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  • Facilities of the Oil and Natural Gas Company PDVSA in Venezuela, Oct. 10, 2019.

    Facilities of the Oil and Natural Gas Company PDVSA in Venezuela, Oct. 10, 2019. | Photo: Twitter/ @MQuevedoF

Published 10 October 2019

The state-owned company stressed that no oil spills have been reported in its facilities, which are about 6,650 km away from the Brazilian coasts.

The state-owned company Petroleos de Venezuela (PDVSA) rejected on Thursday the accusations that Brazil’s Environmental Minister Ricardo Salles, who said that the oil stains on Brazilian beaches come from a foreign ship loaded “most likely” with Venezuelan oil.

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"We categorically reject the unfounded accusations of Brazilian government officials who intend to endorse the Bolivarian Republic of Venezuela and the PDVSA company an oil spill which impacts the coasts of that country," the PDVSA president Manuel Quevedo tweeted.

He also explained that such accusations seek to "deepen coercive unilateral aggression against the Venezuelan people".

The state-owned company stressed that no breakdowns or oil spills have been reported in its facilities, which are located about 6,650 km away from the Brazilian coasts.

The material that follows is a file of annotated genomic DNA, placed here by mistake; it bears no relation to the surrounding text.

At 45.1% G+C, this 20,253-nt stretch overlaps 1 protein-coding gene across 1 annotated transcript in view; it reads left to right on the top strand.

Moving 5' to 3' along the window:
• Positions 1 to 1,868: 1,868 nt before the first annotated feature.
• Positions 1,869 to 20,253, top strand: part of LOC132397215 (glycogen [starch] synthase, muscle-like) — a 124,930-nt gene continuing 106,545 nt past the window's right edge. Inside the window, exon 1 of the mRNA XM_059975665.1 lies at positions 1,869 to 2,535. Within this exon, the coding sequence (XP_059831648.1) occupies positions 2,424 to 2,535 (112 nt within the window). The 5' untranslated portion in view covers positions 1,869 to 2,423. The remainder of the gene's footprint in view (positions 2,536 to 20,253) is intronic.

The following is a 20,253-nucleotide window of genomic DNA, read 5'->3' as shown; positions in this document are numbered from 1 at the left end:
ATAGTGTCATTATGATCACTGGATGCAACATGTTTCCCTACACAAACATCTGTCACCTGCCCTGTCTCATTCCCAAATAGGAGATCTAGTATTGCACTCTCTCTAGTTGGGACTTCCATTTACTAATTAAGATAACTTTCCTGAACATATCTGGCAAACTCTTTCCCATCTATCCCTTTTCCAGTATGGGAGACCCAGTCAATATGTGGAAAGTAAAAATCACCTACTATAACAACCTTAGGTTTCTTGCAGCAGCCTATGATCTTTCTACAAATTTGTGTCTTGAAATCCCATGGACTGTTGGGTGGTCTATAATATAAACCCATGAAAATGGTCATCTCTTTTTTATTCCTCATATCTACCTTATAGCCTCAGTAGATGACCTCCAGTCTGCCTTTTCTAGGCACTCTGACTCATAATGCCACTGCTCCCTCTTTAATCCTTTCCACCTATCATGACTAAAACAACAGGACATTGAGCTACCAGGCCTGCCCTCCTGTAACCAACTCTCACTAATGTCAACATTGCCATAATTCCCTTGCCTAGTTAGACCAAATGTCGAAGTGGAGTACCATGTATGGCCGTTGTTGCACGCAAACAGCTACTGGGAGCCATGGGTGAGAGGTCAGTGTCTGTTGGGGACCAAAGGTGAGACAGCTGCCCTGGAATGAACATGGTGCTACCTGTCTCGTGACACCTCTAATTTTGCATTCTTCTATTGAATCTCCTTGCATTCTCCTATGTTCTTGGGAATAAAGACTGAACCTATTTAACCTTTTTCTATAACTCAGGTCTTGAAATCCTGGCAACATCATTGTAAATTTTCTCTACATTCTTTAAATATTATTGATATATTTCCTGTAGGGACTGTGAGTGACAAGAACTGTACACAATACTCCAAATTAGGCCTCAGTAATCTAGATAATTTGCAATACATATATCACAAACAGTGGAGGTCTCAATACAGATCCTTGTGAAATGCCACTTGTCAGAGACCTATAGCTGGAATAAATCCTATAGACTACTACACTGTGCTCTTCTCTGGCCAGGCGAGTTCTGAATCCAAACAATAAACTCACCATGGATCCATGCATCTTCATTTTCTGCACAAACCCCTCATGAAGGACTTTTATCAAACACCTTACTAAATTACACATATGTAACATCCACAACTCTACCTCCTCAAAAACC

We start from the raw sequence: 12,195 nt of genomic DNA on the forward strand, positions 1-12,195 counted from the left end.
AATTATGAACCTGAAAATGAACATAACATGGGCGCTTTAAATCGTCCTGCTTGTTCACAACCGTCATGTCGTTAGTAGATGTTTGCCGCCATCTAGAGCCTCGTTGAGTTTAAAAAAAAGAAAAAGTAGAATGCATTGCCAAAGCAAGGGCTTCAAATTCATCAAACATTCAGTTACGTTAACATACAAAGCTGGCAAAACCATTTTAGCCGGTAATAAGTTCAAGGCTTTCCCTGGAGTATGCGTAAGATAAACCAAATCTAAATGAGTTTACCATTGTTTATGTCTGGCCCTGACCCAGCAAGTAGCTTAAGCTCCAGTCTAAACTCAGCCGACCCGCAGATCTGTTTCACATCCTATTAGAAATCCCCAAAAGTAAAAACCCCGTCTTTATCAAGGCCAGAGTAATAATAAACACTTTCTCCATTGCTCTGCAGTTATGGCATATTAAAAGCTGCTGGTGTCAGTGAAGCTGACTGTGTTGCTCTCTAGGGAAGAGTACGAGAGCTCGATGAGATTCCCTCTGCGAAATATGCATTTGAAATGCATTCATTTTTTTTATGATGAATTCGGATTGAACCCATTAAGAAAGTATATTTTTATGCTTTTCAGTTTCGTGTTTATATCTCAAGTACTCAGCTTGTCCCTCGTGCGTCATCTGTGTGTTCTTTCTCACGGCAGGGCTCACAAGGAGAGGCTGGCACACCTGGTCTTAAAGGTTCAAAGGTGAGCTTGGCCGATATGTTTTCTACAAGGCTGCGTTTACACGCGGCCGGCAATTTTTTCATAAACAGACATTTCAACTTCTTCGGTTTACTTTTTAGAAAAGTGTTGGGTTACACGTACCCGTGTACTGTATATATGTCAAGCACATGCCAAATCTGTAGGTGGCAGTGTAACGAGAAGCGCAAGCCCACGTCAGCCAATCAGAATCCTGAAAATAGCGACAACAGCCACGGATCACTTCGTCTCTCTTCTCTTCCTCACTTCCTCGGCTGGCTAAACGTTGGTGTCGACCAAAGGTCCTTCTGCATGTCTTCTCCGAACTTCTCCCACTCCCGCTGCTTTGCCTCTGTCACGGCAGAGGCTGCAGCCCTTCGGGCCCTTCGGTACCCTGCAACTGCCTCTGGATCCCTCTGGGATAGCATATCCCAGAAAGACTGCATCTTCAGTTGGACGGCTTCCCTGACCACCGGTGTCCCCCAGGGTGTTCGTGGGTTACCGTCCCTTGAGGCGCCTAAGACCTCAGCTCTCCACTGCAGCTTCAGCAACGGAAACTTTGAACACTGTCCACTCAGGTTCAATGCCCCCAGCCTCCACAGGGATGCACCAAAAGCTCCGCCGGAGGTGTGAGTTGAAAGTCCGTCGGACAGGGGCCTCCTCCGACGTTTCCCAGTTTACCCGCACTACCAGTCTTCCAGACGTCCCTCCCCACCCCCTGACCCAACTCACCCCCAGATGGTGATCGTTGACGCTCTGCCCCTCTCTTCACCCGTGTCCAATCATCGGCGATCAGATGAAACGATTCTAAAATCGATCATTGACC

"Although the source of the crude spilled on the Brazilian coast has not yet been proven, Bolsonaro hastened and​​​​​, just in case, shouted 'Venezuela.' The spill fell like stone: it coincides with the auction of PreSal fields, which are located at environmental protection regions.

The equation is like this: Brazil suffers an oil spill on the country's most paradisiacal beaches, precisely when [the Brazilian government] wants to auction oil fields in the Abrolhos National Park. There is still no evidence of the origin of oil. Solution: Venezuela."

"There is no evidence of oil spills in the fields... which could have caused damage to the neighboring country's marine ecosystems," PDVSA said.

Neither are reports of customers or subsidiaries "about a possible breakdown or spill in the vicinity of the Brazilian coasts."

Since early September, tons of oil remains have reached the Brazilian beaches. The origin of this contamination, however, has not been officially determined.

So far, Brazilian authorities have collected about 130 tons of crude oil, which are equivalent to 500 barrels of oil, on the Northeast coast.

On Wednesday, Minister Salles said that such contamination was "most likely" caused by Venezuelan crude. No proof was presented.

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